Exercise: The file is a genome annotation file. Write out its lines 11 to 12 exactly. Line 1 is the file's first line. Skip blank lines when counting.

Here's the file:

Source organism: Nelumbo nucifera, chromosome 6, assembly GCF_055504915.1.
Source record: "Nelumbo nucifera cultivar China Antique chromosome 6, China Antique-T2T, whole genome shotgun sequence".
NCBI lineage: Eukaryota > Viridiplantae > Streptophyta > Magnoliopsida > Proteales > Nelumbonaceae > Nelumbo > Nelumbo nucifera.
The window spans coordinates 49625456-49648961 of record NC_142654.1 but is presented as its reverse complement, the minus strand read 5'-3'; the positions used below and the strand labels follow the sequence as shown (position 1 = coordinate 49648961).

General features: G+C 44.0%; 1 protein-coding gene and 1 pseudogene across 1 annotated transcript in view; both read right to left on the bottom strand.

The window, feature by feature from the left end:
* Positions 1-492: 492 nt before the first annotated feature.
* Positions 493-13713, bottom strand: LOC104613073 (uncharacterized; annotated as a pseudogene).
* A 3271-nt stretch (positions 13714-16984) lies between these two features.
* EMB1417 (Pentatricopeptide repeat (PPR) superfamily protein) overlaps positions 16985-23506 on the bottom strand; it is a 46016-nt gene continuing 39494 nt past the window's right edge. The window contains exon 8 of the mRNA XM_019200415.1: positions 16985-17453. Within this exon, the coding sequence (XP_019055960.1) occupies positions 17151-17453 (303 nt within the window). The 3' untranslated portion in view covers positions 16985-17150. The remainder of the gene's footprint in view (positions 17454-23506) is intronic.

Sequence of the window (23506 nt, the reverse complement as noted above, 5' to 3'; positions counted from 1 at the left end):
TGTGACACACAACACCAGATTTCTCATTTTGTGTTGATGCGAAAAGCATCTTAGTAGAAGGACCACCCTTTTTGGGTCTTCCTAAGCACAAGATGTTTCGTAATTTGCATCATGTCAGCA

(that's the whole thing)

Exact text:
Sequence of the window (23506 nt, the reverse complement as noted above, 5' to 3'; positions counted from 1 at the left end):
TGTGACACACAACACCAGATTTCTCATTTTGTGTTGATGCGAAAAGCATCTTAGTAGAAGGACCACCCTTTTTGGGTCTTCCTAAGCACAAGATGTTTCGTAATTTGCATCATGTCAGCA